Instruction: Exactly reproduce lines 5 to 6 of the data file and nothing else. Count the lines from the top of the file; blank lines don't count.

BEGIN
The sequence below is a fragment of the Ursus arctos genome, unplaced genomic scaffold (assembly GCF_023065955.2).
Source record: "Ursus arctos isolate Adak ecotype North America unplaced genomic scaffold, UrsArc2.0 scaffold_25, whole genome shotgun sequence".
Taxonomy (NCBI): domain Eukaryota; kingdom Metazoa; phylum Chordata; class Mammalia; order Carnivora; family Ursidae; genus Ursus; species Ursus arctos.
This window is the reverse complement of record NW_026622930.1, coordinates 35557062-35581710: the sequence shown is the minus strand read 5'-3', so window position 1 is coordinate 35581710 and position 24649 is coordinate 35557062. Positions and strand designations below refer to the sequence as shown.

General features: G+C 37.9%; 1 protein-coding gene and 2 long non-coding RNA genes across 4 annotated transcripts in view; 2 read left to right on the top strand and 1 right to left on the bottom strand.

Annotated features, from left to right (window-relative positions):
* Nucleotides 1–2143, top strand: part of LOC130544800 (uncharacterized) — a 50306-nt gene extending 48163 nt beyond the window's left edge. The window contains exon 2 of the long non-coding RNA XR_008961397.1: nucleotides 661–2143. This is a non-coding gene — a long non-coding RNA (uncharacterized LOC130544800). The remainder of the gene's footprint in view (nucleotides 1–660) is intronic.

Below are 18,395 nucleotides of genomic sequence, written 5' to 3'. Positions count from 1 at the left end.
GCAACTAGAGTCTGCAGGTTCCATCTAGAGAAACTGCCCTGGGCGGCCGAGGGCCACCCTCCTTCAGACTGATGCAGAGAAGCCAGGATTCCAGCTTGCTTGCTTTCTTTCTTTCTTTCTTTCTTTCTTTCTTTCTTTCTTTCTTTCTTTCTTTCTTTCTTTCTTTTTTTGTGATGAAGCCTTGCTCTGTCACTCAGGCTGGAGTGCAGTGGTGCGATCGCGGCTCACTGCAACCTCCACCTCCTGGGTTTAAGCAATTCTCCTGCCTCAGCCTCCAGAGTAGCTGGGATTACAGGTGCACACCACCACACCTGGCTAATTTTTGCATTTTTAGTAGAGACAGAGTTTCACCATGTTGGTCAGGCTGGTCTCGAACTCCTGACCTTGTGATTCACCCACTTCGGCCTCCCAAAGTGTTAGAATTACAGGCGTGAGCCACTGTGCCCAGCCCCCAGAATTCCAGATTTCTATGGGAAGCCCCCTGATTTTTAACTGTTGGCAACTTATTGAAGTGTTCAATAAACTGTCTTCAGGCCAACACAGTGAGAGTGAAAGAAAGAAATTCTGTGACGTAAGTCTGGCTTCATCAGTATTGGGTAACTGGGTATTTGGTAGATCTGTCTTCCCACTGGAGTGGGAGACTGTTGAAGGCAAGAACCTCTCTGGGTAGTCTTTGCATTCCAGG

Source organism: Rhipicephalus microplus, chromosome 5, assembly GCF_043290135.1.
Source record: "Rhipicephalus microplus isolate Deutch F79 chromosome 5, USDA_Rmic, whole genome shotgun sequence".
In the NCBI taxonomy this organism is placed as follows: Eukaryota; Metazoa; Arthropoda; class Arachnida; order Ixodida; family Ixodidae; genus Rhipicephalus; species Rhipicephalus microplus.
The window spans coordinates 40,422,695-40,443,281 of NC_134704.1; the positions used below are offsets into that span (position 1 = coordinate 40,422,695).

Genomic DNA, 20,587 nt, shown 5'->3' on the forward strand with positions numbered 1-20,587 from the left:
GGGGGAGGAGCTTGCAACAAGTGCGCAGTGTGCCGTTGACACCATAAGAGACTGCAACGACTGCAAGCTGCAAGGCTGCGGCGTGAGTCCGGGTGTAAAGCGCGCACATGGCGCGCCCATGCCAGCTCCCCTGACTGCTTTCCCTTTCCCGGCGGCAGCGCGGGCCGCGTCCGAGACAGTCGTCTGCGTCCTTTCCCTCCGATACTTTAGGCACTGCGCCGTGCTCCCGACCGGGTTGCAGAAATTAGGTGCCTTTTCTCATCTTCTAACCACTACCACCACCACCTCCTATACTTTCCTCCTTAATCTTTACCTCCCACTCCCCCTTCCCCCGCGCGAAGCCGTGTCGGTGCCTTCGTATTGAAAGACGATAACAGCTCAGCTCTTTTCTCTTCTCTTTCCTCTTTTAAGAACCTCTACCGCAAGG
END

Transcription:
General features: G+C 37.9%; 1 protein-coding gene and 2 long non-coding RNA genes across 4 annotated transcripts in view; 2 read left to right on the top strand and 1 right to left on the bottom strand.

Annotated features, from left to right (window-relative positions):